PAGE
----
If someone owns cryptocurrency and sells or trades it as part of their business, that cryptocurrency will be treated as selling stock.  You can deduct losses and report gains when you sell cryptocurrency as long as you follow the "non-commercial loss" rules and security measures.  Examples of these types of companies are those that trade in or mine cryptocurrency. Whether or not a taxpayer is running a business is a matter of fact and degree. This is decided by looking at the taxpayer's specific facts and circumstances.  Most of the time, but only sometimes, activities that are done to make money are done over and over, require ongoing work, and include keeping records for the business, which would be considered running a business. 

2. Isolated transactions

When someone owns cryptocurrency but doesn't buy it or invest in it as part of running a business, they may still be able to claim profits or gains from an "isolated transaction" that involves selling or giving away cryptocurrency. This is if the person did it intending to make a profit, and it was part of a business operation or commercial transaction.

3. Investing in cryptocurrency

If you don't buy or hold Bitcoin as part of a business or a one-time deal to make money, any profit you make when you sell or give it away should be considered a capital gain.  In this case, the ATO has said that cryptocurrency is an asset subject to capital gains tax (CGT).  Under the CGT discount rules, capital gains can be lowered as long as the taxpayer meets the requirements for the discount. For example, the cryptocurrency must be held for at least 12 months before it is sold.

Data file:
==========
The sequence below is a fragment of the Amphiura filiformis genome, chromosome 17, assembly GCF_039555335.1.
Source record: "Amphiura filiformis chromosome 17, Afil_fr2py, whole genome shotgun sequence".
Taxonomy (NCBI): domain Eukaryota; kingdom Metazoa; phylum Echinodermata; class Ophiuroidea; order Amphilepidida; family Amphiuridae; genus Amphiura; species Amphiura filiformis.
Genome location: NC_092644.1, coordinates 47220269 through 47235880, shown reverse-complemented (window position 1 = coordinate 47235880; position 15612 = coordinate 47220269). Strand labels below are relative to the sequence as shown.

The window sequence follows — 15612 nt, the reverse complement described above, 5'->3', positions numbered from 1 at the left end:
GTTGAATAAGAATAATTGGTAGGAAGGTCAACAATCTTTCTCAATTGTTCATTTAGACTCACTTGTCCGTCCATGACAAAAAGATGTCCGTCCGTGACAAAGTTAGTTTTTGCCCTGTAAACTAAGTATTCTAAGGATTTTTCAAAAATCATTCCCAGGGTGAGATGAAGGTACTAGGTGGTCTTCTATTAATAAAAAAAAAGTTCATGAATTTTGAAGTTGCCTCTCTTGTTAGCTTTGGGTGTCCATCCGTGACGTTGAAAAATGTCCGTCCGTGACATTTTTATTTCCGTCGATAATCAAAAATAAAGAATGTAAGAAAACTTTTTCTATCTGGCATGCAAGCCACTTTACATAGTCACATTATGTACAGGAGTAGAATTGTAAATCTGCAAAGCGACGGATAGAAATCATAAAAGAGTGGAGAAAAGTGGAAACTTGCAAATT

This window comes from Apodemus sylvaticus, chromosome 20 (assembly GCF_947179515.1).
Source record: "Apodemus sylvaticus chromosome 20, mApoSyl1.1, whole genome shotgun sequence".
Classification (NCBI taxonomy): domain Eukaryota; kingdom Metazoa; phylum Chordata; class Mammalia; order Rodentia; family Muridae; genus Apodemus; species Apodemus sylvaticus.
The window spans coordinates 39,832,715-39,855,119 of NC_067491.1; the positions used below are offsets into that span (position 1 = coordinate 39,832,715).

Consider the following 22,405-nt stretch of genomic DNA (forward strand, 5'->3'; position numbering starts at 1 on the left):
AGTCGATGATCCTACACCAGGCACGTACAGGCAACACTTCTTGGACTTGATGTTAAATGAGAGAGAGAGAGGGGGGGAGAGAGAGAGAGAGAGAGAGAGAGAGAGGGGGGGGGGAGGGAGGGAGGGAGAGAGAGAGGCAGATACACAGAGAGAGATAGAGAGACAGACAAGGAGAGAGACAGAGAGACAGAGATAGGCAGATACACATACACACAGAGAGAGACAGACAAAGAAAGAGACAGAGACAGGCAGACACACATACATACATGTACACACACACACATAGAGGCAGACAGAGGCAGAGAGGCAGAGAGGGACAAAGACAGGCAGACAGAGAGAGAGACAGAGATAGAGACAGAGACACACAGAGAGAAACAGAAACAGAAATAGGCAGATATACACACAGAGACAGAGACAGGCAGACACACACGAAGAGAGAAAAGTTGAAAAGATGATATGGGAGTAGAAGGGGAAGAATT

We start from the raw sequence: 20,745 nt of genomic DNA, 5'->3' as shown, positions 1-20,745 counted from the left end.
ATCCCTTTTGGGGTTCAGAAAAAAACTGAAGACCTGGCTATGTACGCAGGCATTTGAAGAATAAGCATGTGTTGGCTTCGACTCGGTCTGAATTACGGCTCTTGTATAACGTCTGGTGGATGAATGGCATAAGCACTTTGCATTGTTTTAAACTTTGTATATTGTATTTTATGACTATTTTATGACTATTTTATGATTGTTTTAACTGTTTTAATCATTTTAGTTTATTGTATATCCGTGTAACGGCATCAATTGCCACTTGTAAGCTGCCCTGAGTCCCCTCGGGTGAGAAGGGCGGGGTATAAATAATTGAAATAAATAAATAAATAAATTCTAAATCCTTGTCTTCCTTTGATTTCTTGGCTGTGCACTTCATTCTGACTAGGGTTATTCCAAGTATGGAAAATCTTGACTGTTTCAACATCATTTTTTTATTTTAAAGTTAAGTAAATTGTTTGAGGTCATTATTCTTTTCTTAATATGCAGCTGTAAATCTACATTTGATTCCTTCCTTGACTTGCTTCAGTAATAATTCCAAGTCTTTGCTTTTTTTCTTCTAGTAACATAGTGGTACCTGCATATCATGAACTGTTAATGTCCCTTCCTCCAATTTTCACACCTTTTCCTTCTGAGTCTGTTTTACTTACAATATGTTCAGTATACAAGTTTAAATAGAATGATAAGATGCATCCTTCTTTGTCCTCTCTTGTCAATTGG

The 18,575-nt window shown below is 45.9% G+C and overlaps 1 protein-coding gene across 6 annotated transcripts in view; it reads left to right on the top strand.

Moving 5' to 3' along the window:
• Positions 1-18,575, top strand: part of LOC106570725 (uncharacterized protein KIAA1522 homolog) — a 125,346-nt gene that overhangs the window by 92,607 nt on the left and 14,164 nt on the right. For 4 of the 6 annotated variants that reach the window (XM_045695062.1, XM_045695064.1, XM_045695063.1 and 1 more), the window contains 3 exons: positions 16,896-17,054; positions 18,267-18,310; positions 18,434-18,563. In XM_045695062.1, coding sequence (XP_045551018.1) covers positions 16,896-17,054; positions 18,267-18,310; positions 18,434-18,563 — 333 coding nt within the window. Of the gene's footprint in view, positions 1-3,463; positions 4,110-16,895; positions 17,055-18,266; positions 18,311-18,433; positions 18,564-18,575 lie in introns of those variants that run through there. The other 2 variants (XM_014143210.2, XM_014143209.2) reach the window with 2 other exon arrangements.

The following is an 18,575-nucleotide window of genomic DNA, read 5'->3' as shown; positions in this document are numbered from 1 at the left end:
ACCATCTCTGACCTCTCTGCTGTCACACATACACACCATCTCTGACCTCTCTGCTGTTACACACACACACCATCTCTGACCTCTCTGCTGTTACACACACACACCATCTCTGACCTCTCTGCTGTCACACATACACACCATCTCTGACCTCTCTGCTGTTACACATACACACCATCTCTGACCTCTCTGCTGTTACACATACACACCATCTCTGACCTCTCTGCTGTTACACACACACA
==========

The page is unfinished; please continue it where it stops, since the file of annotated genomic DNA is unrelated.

There may be a profit gain on the sale of cryptocurrency if it is a "personal use asset" bought for A$10,000 or less.  Capital losses on coins that are owned for personal use are also not taken into account.  You can call cryptocurrency a personal use asset if you bought it and used it quickly for personal use or spending, like buying things for yourself.

4. Staking cryptocurrency

To validate and check transactions in a blockchain, an organisation can hold cryptocurrency units, also known as tokens.  As a prize for its part in this process, the "validator" may get more tokens.  People who own tokens and participate in proxy staking or vote their tokens in "proof of stake" or other consensus methods may also get more tokens as a reward.  The value of these kinds of tokens should be counted as regular pay for the person who gets them.

Conclusion

The ATO's data-matching program is an essential step towards regulating the cryptocurrency landscape in Australia. The ATO aims to tackle tax evasion and money laundering within the sector by requiring Cryptocurrency businesses to provide comprehensive data about their transactions. Ultimately, the ATO's data-matching program demonstrates the evolving nature of regulatory responses to cryptocurrencies. It serves as a reminder that governments worldwide are taking notice and action to address potential risks and opportunities associated with cryptocurrencies.

Have more questions?

Speak to our senior accountants and experts in cryptocurrency tax obligations and requirements. Book an appointment on (08) 7480 2593 or send us a message

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About the Author / By Kaleem Ulah

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Kaleem is CEO & Author at "The Kalculators". With more than 10 years of experience in financial services, He built Kalculators to transform your financial challenges into strategic triumphs!